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Education Department Tells Consumer Agency to Butt Out of Student Loans
Editor’s note: This post was updated on Sept. 13, 2017, to include Consumer Financial Protection Bureau Director Richard Cordray’s response to the Education Department’s letter.
Betsy DeVos’ Department of Education will cut ties with the Consumer Financial Protection Bureau after nearly six years of the agencies openly sharing information.
The reason? The Education Department thinks the CFPB, which is in the middle of a lawsuit against student loan servicer Navient, has been a bit too eager to go after student loan servicers without involving the department.
“The Department’s mission is to serve students and borrowers, but the CFPB’s actions have undermined that mission,” states a Sept. 1 memo the Education Department sent to Richard Cordray, director of the CFPB.
The CFPB and Education Department made two agreements to share information, one in 2011 and one in 2014. In these agreements, the CFPB said it would send all complaints from student loan borrowers to the Education Department within 10 days so the department could work to resolve the issues.
However, the memo said the CFPB instead chose to resolve issues itself without involving the Education Department.
“It is the Department’s role to work with federal student borrowers to ensure their issues are addressed within the rules applicable to its program,” the memo stated. “The CFPB’s intervention in their area adds confusion to borrowers and servicers who now hear conflicting guidance related to the Title IV student loan services for which the Department is responsible.”
The Education Department did not include examples of what kind of conflicting information the CFPB communicated or how the agency’s actions have made the process more confusing for students or servicers.
It did, however, say the CFPB’s actions are “characteristic of an overreaching and unaccountable agency” and that it used data to “expand its jurisdiction into areas Congress never envisioned” instead of helping the Education Department.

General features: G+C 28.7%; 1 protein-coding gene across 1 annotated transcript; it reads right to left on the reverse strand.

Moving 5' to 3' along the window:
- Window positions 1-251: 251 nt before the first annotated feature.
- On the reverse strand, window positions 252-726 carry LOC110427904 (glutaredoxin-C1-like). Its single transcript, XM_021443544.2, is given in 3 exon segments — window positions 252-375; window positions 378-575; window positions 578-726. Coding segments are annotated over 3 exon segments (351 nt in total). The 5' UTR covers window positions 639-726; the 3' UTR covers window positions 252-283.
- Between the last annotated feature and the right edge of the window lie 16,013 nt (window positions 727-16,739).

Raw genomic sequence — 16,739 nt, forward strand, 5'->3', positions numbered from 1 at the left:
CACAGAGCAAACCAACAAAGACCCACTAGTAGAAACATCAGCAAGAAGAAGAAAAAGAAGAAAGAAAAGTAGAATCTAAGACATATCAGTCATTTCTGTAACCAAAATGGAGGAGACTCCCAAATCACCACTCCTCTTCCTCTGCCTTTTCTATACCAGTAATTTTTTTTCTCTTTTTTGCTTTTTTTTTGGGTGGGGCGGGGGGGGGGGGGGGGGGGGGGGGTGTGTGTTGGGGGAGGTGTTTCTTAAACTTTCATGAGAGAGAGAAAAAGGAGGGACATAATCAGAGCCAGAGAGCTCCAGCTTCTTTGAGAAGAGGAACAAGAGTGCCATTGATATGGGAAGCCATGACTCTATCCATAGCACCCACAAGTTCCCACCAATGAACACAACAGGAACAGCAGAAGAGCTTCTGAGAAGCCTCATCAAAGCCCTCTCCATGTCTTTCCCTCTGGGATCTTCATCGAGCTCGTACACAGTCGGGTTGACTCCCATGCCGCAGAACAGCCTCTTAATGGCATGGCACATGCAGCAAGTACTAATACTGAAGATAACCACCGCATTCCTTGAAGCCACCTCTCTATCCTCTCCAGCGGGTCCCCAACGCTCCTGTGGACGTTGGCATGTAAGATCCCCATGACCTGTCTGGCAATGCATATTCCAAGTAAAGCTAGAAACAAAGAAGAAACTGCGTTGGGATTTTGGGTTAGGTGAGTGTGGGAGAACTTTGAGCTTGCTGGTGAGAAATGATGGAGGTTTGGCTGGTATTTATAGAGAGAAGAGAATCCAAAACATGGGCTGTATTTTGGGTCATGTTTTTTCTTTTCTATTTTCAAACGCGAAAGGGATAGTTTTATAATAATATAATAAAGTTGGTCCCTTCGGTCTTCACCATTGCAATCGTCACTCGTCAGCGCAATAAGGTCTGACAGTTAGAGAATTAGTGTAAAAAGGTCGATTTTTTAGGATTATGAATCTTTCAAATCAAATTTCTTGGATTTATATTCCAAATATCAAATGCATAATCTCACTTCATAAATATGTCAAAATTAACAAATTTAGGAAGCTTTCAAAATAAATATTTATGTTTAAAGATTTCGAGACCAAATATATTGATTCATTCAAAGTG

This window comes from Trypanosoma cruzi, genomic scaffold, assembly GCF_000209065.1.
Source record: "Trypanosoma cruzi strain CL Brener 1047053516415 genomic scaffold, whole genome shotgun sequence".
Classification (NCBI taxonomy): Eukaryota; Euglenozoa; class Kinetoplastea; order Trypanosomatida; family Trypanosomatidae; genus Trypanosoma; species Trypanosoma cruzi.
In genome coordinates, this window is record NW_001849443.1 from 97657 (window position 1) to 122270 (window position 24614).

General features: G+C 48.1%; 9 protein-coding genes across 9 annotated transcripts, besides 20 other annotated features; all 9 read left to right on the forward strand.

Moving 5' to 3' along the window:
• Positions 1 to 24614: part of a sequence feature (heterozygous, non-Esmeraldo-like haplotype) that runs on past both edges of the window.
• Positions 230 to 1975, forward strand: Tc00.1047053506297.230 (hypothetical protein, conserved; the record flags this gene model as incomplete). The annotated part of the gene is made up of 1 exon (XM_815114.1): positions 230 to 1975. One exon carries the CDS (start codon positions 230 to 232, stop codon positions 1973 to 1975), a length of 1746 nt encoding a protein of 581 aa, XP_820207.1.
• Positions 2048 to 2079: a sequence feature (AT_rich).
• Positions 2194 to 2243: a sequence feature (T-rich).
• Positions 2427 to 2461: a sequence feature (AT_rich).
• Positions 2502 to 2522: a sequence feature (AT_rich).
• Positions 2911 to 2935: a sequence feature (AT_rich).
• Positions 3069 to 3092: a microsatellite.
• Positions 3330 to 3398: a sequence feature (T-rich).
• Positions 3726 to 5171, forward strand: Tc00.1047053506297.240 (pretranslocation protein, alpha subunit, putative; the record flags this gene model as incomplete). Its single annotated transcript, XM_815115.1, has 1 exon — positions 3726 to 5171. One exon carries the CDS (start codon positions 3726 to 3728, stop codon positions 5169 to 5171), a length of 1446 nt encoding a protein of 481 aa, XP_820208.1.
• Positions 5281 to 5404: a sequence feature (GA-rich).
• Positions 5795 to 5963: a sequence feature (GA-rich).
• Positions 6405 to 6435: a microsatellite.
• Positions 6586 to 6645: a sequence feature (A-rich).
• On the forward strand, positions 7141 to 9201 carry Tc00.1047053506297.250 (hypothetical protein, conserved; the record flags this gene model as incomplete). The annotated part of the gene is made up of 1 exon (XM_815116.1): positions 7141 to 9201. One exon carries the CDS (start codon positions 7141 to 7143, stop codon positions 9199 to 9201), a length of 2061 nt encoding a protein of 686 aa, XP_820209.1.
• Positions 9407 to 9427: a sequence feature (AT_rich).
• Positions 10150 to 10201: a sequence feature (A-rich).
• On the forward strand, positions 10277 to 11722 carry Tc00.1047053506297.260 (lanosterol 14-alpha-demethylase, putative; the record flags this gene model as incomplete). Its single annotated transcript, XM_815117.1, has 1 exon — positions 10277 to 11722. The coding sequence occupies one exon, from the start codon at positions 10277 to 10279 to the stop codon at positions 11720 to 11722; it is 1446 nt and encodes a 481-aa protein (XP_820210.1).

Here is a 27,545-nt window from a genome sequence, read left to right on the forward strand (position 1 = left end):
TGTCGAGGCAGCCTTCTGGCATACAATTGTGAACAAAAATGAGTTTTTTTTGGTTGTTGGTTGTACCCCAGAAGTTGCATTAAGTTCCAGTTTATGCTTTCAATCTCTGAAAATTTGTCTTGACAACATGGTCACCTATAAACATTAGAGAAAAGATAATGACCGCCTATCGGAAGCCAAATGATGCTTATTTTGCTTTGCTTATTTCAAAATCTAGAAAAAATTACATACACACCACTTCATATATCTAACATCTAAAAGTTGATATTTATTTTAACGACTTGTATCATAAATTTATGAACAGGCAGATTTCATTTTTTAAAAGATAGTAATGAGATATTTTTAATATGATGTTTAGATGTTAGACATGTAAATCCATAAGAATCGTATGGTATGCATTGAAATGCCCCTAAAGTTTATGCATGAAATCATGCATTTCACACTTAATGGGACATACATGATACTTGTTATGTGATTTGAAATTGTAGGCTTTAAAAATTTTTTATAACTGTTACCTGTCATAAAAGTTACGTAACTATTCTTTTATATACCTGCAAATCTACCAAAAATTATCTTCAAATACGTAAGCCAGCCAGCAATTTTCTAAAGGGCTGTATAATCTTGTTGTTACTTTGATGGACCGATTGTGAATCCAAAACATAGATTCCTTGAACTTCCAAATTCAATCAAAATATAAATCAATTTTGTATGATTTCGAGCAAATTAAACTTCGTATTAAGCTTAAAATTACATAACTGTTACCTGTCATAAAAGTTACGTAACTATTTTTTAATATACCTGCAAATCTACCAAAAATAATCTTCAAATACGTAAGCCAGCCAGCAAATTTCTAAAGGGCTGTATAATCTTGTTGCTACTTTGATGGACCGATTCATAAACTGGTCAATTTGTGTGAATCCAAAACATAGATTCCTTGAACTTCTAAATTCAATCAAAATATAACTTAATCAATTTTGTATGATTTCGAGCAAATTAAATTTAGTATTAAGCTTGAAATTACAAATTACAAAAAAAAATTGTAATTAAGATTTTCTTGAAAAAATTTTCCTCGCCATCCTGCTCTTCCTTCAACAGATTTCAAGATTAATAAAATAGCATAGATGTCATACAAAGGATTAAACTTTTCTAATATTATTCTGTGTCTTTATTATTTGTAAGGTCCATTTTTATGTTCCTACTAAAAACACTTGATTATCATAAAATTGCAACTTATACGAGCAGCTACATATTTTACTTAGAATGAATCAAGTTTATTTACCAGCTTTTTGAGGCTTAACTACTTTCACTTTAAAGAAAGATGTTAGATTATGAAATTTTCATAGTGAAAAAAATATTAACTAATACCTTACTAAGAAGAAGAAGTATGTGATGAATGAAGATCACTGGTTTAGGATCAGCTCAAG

The memo was signed by Kathleen Smith, acting assistant director of the Office of Postsecondary Education, and A. Wayne Johnson, chief operating officer of Federal Student Aid.
The CFPB was created following the 2008 economic crisis. The Obama administration gave the CFPB the power to oversee how financial institutions manage everything from credit cards and mortgages to payday loans. The goal was to make sure that consumers were protected from another crisis.
But a recent report from President Donald Trump’s Treasury Department called for Congress to roll back the CFPB’s “unduly broad regulatory power” which it said has led to “abuses and excesses” that limit consumer choice and access to credit.
In the end, the Education Department made it clear that the department is responsible for managing federal student loan debt, and it doesn’t want the CFPB’s help or oversight to do it.
In a response from Cordray sent a week later, the CFPB disagreed with many of the complaints and made it clear that it hopes to solve this problem and continue its partnership with the Education Department.
The response also gave insight into how the two agencies work together.
It explained that when a borrower submitted a complaint, it was sent to the servicer within one day so the resolution process could begin as soon as possible. That meant most problems could be remedied within 15 days.
Once a problem was resolved, CFPB’s electronic system was updated to reflect the new information.
The letter says the Department of Education has real-time access and that employees actively use it. In fact, the CFPB says it was accessed 80 times in the three months before the Education Department’s breakup letter was delivered.
“Without an (agreement) in place, the basic information sharing between our agencies that make this collaboration possible will cease,” Cordray’s letter states.
Desiree Stennett (@desi_stennett on Twitter) is a staff writer at The Penny Hoarder.
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